Recent Survey of CMOs and Marketing Leaders Finds Strategies Are Being Adjusted Amid Budget Cuts During the Pandemic
London: 24th June 2020: Research conducted by Dun & Bradstreet, a leading global provider of business decisioning data and analytics, has uncovered the size of the challenge now facing senior decision-making marketers, with 70% of respondents revealing their marketing budgets have been reduced as a result of COVID-19. Due to budget cuts, 70% of those surveyed are struggling to plan for the future, and 76% are facing an “increasing pressure to deliver leads since the COVID-19 outbreak”.
The survey data found that advertising spend (50%), the use of events (43%) and paid digital (41%) took the heaviest hits – and while budgets haven’t disappeared entirely, pre-COVID-19 marketing strategies have been significantly impacted, with teams now looking to refine their approach. The research found a significant 80% of respondents were now changing their plans and scheduled activities as a result of the pandemic.
Adam Leslie, Sales & Marketing Solutions Leader at Dun & Bradstreet explained: “After the pandemic, there is no going back; the world as we know it has been turned upside down. Customer needs have changed overnight and marketing departments have needed to adapt. Instead of lamenting the end of traditional activities such as events, the best marketers are already looking at how they can use data and analytics to re-tune their tactics, support their customers and play a critical role in the survival of their business.”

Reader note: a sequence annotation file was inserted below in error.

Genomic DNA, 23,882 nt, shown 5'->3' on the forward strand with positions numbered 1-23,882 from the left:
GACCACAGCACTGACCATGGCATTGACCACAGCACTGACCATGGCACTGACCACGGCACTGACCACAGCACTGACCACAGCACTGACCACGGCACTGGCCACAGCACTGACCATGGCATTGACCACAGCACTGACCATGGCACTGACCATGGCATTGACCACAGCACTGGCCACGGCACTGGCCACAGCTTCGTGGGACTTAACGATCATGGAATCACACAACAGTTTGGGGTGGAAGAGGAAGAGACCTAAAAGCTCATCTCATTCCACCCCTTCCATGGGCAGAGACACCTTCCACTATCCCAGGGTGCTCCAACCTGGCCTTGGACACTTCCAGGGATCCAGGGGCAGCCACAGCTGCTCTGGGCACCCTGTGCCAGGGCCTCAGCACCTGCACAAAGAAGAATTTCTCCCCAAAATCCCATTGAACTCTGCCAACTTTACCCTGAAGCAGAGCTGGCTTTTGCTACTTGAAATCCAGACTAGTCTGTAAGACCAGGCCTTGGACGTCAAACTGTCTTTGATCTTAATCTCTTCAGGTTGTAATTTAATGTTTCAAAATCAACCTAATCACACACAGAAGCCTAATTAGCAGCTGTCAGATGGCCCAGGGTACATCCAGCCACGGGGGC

Doing more with less
Despite limited budget, marketing departments are under increased pressure to deliver more for less. Over three-quarters of respondents (78%) reported that their sales teams had become more reliant on marketing activity and collateral since the outbreak.
However, although 77% of senior marketers surveyed said that new business leads have reduced in the wake of COVID-19, teams have been quick to pivot their strategies – switching the focus from hard selling to customer support.
Rachel Aldighieri, MD of the Data & Marketing Association shared her view: “The impact of the pandemic on organisations’ revenues has been dramatic, creating an understandable degree of concern across many businesses. The overall picture is mixed and one of transition, with people starting to return to workplaces and the early signs of some return to business as usual. As restrictions continue to be lifted in the UK, businesses must ensure they continue to put people first – both their customers and employees alike.”
Showing clear value
With diminished resources and increased scrutiny, it is even more critical that marketing strategies deliver a tangible return on investment. Accurate and reliable data is key to successful segmentation, effective personalisation and targeting. Over two-thirds (67%) of senior marketers surveyed said that customer deals were being tailored to help accelerate the sales process.
Businesses are looking for new ways to better understand their customers – and a digital and data-led approach has proved fruitful: when asked “which of the following marketing data and analytics is most useful at this time?” 20% of respondents cited “changes to customer requirements”.
“It’s a quality over quantity approach, underpinned by accurate data and analytics that is serving marketing teams well”, explains Leslie. “To gain a deeper knowledge of their customer base, we’re seeing an increased focus on optimising website form fills from clients who are tracking web visits more diligently and trying to reach higher-value prospects rather than the masses. Times are changing and marketing teams need to be ready to react, to adapt, and stay ahead of competitors.”
Despite some significant headwinds, there is a positive outlook for the future. Looking ahead to a post-COVID-19 landscape, organisations remained optimistic, with 83% of respondents already preparing to bounce-back from the challenges presented in today’s marketing environment.
In May 2020 Dun & Bradstreet interviewed 210 CMOs and senior marketers/decision makers in the following sectors: financial services, technology, healthcare, construction and building materials and logistics/transportation.